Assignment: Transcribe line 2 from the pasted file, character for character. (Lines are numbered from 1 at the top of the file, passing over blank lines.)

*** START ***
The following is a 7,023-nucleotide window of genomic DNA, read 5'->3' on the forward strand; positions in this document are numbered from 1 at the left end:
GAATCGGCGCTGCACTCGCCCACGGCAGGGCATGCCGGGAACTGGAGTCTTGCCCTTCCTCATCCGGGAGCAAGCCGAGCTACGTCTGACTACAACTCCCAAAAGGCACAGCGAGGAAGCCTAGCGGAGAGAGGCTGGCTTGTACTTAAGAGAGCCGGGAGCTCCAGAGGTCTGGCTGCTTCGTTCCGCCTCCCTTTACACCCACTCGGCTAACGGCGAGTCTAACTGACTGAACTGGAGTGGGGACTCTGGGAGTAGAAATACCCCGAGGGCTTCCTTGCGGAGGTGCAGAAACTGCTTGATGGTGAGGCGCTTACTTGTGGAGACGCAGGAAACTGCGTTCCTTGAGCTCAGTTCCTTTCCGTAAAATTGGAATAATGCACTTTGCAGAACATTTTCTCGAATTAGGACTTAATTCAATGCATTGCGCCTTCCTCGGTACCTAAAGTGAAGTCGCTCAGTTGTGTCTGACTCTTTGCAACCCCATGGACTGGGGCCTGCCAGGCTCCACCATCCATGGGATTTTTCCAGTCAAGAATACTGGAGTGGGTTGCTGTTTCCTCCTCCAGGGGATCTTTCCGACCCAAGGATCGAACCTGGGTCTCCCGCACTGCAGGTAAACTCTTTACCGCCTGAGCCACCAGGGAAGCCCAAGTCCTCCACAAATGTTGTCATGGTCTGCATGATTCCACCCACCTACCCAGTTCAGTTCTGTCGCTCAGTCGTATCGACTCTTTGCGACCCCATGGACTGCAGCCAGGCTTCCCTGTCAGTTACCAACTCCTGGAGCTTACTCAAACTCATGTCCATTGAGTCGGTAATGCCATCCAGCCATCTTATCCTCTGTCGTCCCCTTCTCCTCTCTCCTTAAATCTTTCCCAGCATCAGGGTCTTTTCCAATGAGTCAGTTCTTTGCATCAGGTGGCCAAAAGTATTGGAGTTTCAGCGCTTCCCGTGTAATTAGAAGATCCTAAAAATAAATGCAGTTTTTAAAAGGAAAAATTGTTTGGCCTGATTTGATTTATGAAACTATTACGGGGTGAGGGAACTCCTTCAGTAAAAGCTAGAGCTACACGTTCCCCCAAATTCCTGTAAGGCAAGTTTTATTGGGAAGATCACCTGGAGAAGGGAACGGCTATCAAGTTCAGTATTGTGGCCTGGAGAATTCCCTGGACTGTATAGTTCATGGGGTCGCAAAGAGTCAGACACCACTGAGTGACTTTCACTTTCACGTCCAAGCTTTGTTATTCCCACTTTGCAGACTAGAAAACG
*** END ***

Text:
GAATCGGCGCTGCACTCGCCCACGGCAGGGCATGCCGGGAACTGGAGTCTTGCCCTTCCTCATCCGGGAGCAAGCCGAGCTACGTCTGACTACAACTCCCAAAAGGCACAGCGAGGAAGCCTAGCGGAGAGAGGCTGGCTTGTACTTAAGAGAGCCGGGAGCTCCAGAGGTCTGGCTGCTTCGTTCCGCCTCCCTTTACACCCACTCGGCTAACGGCGAGTCTAACTGACTGAACTGGAGTGGGGACTCTGGGAGTAGAAATACCCCGAGGGCTTCCTTGCGGAGGTGCAGAAACTGCTTGATGGTGAGGCGCTTACTTGTGGAGACGCAGGAAACTGCGTTCCTTGAGCTCAGTTCCTTTCCGTAAAATTGGAATAATGCACTTTGCAGAACATTTTCTCGAATTAGGACTTAATTCAATGCATTGCGCCTTCCTCGGTACCTAAAGTGAAGTCGCTCAGTTGTGTCTGACTCTTTGCAACCCCATGGACTGGGGCCTGCCAGGCTCCACCATCCATGGGATTTTTCCAGTCAAGAATACTGGAGTGGGTTGCTGTTTCCTCCTCCAGGGGATCTTTCCGACCCAAGGATCGAACCTGGGTCTCCCGCACTGCAGGTAAACTCTTTACCGCCTGAGCCACCAGGGAAGCCCAAGTCCTCCACAAATGTTGTCATGGTCTGCATGATTCCACCCACCTACCCAGTTCAGTTCTGTCGCTCAGTCGTATCGACTCTTTGCGACCCCATGGACTGCAGCCAGGCTTCCCTGTCAGTTACCAACTCCTGGAGCTTACTCAAACTCATGTCCATTGAGTCGGTAATGCCATCCAGCCATCTTATCCTCTGTCGTCCCCTTCTCCTCTCTCCTTAAATCTTTCCCAGCATCAGGGTCTTTTCCAATGAGTCAGTTCTTTGCATCAGGTGGCCAAAAGTATTGGAGTTTCAGCGCTTCCCGTGTAATTAGAAGATCCTAAAAATAAATGCAGTTTTTAAAAGGAAAAATTGTTTGGCCTGATTTGATTTATGAAACTATTACGGGGTGAGGGAACTCCTTCAGTAAAAGCTAGAGCTACACGTTCCCCCAAATTCCTGTAAGGCAAGTTTTATTGGGAAGATCACCTGGAGAAGGGAACGGCTATCAAGTTCAGTATTGTGGCCTGGAGAATTCCCTGGACTGTATAGTTCATGGGGTCGCAAAGAGTCAGACACCACTGAGTGACTTTCACTTTCACGTCCAAGCTTTGTTATTCCCACTTTGCAGACTAGAAAACG